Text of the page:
The Yankees' Harrison Bader hits a sacrifice fly to score a...

The Yankees' Harrison Bader hits a sacrifice fly to score a run in the bottom of the first inning against the Tigers during a spring training game at George M. Steinbrenner Field on Feb. 27 in Tampa, Fla. Credit: Newsday/J. Conrad Williams Jr.

TAMPA, Fla. — The Yankees made official Saturday what had been expected for two days.

Centerfielder Harrison Bader, diagnosed Thursday with a left oblique strain,  will be out “six weeks, give or take,” Aaron Boone said.

“Hopefully he can beat it,” Boone said after a 6-3 split-squad loss to the Phillies (the Yankees fell to the Pirates, 3-0. in Bradenton in the other split-squad game). “I think they’re [the medical staff] a little surprised at what he’s able to do already and how he feels already. But obliques, obviously, are about as tricky as they come. You’ll kind of have a better idea a couple of weeks from now how he’s doing, when he’s ready to start [baseball activities].”

Bader felt the discomfort during his second  and final  at-bat Wednesday against the Cardinals on what he described as “an awkward swing.” 

“You have at-bats you feel super-comfortable and you feel like you're locked down and other times you kind of feel like you're not really dug into the dirt,” Bader said Saturday in his first comments since the injury. “And I just think that he [righthander Wilking Rodriguez] did a really good job of holding the ball and disrupting my timing, which is all a competitive aspect of the game, and I just took a bad swing, which I’ll take many of them during the course of a full season.”

Bader, obtained from the Cardinals at the Aug. 2 trade deadline last season, did not appear in a regular-season game until Sept. 20 because of a severe case of plantar fasciitis that had kept him out since June 26. He provided a defensive upgrade in the outfield and wound up being the Yankees’ best hitter in the postseason, going 10-for-30 (.333) with five homers and a 1.262 OPS in nine games.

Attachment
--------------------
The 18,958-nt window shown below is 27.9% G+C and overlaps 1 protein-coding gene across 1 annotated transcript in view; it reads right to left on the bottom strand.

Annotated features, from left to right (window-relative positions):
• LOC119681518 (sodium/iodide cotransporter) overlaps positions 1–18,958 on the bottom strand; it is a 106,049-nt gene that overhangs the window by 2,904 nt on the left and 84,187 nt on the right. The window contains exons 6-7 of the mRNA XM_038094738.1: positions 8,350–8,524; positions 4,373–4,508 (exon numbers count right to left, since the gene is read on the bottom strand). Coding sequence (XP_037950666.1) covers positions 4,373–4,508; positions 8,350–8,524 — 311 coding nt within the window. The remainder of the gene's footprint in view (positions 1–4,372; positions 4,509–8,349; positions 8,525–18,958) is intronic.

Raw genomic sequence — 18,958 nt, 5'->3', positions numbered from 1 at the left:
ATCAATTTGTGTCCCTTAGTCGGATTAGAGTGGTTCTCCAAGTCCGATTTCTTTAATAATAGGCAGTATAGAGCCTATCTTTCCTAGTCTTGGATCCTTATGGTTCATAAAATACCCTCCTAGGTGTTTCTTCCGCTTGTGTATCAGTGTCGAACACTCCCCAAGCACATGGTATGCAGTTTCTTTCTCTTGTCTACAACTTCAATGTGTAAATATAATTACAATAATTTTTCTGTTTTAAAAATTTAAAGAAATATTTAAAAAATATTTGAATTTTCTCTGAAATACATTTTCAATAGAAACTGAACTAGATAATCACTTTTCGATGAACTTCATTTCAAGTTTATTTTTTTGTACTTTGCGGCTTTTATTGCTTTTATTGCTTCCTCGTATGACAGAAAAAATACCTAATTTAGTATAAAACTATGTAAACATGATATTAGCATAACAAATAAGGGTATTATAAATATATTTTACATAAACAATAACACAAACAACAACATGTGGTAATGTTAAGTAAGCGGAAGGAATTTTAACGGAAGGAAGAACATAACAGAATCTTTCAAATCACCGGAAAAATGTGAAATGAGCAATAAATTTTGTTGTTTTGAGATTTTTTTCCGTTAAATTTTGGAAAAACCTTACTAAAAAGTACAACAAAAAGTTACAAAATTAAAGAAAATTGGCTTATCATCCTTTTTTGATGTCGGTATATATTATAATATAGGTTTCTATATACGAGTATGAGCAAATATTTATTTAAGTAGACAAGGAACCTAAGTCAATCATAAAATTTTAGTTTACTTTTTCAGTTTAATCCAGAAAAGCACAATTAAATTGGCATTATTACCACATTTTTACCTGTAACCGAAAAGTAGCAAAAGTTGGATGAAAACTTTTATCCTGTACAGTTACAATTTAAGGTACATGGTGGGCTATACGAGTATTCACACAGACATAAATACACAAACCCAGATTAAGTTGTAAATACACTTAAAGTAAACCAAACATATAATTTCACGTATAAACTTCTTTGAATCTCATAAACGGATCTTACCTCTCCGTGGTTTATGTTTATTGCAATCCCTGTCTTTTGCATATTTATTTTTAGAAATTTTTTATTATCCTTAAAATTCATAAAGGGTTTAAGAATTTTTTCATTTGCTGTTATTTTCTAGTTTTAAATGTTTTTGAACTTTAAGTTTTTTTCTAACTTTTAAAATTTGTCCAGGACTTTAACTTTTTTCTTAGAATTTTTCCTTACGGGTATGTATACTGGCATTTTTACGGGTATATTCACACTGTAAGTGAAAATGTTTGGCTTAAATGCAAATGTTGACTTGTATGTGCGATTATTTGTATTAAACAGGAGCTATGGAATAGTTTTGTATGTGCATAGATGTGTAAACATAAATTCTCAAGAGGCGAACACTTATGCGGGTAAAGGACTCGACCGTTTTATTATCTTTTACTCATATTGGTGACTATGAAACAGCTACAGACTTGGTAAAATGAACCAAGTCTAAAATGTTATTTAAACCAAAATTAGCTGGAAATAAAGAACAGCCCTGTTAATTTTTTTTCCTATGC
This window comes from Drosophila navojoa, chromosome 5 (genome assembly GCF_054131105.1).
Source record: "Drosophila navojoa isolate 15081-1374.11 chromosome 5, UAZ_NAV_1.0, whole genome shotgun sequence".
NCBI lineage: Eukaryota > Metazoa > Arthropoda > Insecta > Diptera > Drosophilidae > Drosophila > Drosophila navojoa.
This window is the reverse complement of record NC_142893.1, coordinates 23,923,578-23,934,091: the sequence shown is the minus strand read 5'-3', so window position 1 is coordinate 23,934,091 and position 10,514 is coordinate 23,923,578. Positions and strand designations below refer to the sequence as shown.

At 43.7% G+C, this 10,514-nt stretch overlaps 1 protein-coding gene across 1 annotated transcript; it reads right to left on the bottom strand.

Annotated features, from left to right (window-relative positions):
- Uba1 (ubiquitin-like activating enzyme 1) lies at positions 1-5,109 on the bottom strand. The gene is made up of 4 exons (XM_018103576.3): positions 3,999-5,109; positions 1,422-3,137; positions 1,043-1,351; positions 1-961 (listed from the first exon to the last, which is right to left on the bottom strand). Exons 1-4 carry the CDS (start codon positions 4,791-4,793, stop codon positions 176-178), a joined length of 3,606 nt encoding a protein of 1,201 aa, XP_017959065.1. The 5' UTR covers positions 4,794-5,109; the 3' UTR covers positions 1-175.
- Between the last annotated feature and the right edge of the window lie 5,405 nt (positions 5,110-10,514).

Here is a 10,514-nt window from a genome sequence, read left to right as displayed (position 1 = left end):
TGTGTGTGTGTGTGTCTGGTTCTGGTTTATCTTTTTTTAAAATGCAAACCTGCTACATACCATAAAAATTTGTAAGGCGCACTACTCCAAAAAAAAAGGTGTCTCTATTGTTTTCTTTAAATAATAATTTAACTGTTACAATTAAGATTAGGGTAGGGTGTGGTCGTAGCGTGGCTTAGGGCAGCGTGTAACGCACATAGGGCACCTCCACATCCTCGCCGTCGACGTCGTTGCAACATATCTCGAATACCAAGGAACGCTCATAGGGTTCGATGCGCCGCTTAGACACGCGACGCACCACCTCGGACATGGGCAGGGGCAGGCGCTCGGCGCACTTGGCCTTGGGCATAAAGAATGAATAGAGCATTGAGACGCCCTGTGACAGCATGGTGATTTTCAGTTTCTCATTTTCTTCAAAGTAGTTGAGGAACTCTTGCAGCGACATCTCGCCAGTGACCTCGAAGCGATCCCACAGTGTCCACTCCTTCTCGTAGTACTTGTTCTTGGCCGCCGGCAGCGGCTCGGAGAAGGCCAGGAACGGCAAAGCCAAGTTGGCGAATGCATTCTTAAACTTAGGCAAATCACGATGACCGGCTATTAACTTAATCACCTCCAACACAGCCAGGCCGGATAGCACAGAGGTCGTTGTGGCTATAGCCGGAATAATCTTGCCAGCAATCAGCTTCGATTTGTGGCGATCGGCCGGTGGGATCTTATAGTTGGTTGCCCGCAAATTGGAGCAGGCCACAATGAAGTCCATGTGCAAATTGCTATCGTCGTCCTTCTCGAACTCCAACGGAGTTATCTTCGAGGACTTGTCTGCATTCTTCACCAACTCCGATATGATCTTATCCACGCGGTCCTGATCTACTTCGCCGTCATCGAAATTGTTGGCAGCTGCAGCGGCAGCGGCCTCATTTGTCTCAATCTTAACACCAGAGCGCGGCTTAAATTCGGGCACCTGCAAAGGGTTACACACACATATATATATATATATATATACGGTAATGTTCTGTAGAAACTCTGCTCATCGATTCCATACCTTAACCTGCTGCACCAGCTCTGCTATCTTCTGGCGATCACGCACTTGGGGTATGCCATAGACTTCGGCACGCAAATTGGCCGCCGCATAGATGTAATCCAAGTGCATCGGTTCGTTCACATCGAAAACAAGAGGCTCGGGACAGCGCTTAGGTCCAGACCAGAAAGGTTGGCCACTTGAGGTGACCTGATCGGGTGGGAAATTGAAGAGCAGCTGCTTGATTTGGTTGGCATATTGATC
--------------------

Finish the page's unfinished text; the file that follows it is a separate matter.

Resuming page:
“Obviously, I'm frustrated, [but] injuries are a part of the game,” Bader said. “And it's not necessarily what happens but it's how you respond. So I have a really good training staff and we're taking the course of action to make sure I get back as healthy and as soon as possible.”

German: Stay the course

With the injury to Carlos Rodon earlier in the week, that all but ensured that Domingo German and Clarke Schmidt both will be in the rotation, barring the Yankees bringing in someone from the outside.

German entered camp as the favorite in the competition with Schmidt for the fifth starter job, and he did nothing in his first two starts to hurt his chances. He wasn’t quite as sharp in his third start on Saturday but still was fine, allowing two runs and three hits with three strikeouts in 2 1/3 innings.

German said Rodon's injury did nothing to change his spring training approach. “No, no, no. The mentality stays the same,” he said through his interpreter. “I’m very focused on my job and the things I need to do, my routine and my work. At the end of the day, the coaches get together with the front office and they make the best decision for our team. But for me, the mentality’s the same — be very sharp with my work.”

Local ties

Phillies righthander Matt Seelinger, a Clarke High School graduate who pitched at Farmingdale State before being taken by the Pirates in the 28th round of the 2017 draft, came on with the bases loaded and two outs in the bottom of the first and retired Jasson Dominguez on a pop-up to third.  Seelinger, 27, who finished last season with Triple-A Lehigh Valley in the Philadelphia system, was a minor-league addition to the travel roster for Saturday’s game.

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